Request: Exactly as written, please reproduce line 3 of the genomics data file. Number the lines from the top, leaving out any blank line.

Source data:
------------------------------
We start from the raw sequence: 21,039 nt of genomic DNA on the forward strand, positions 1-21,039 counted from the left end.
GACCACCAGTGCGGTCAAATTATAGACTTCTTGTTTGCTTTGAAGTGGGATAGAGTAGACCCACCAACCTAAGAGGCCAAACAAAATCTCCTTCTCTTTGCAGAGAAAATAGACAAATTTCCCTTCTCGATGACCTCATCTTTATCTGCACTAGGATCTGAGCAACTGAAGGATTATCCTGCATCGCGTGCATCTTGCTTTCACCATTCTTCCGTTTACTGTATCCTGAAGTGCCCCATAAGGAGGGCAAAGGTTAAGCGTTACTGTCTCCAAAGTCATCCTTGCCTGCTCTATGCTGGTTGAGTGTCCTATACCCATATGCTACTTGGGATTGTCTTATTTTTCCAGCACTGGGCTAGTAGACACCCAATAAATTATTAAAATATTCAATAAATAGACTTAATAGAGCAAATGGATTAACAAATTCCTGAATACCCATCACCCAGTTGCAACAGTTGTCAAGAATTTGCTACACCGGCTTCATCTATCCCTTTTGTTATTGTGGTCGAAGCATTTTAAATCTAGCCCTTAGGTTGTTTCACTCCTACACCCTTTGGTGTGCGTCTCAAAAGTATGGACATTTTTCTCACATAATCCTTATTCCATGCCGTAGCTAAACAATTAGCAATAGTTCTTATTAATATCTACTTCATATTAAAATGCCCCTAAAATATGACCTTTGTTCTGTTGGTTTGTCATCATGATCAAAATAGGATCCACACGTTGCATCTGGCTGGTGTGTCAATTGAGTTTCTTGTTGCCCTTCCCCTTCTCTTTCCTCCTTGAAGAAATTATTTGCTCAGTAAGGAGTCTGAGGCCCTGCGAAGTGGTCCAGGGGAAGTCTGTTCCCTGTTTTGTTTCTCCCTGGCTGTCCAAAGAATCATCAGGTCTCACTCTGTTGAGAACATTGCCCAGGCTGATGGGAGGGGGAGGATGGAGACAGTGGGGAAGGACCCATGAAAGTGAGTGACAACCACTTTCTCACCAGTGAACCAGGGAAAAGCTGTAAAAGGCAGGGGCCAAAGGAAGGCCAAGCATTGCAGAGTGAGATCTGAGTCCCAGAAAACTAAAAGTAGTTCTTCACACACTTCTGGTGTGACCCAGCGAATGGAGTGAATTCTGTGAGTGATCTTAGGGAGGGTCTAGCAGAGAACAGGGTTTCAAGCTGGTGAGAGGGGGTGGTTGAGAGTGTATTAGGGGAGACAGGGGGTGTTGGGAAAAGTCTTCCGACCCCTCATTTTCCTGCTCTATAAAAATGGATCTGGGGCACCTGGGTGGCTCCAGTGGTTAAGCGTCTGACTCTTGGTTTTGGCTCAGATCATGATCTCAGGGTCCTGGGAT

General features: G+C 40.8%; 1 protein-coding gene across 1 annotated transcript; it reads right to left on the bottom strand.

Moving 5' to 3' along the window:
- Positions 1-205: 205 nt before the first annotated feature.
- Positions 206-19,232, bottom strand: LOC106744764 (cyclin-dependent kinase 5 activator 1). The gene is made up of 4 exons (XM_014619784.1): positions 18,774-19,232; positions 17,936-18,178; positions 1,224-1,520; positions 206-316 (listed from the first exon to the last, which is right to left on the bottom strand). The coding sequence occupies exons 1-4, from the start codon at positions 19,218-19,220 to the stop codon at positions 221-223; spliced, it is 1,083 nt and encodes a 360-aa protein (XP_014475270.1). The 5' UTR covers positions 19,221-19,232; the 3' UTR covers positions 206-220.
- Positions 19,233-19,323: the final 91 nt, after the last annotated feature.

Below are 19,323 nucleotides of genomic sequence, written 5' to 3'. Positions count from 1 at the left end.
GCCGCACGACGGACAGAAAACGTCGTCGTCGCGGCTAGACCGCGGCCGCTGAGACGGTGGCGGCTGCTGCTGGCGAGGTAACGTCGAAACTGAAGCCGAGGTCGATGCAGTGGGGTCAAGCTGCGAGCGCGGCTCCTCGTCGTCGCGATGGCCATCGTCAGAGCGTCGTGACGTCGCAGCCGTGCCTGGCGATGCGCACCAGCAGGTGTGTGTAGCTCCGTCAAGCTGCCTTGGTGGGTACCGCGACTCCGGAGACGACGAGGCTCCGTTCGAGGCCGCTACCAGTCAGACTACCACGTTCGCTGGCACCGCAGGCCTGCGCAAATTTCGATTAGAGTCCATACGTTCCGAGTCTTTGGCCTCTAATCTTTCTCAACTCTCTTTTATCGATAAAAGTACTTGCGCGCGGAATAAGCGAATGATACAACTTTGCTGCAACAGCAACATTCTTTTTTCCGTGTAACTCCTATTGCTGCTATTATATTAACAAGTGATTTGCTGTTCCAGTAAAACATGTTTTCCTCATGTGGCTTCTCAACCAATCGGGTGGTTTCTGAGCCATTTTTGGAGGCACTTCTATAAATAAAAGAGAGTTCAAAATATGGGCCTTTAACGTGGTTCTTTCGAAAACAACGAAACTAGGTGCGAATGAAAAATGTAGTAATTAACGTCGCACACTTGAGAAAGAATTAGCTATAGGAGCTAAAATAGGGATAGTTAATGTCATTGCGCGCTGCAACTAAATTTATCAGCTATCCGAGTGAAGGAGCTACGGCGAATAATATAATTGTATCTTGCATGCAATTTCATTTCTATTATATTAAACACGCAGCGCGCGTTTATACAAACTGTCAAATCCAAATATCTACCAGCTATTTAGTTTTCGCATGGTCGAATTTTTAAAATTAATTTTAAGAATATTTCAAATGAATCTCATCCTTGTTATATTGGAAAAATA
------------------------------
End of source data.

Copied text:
General features: G+C 40.8%; 1 protein-coding gene across 1 annotated transcript; it reads right to left on the bottom strand.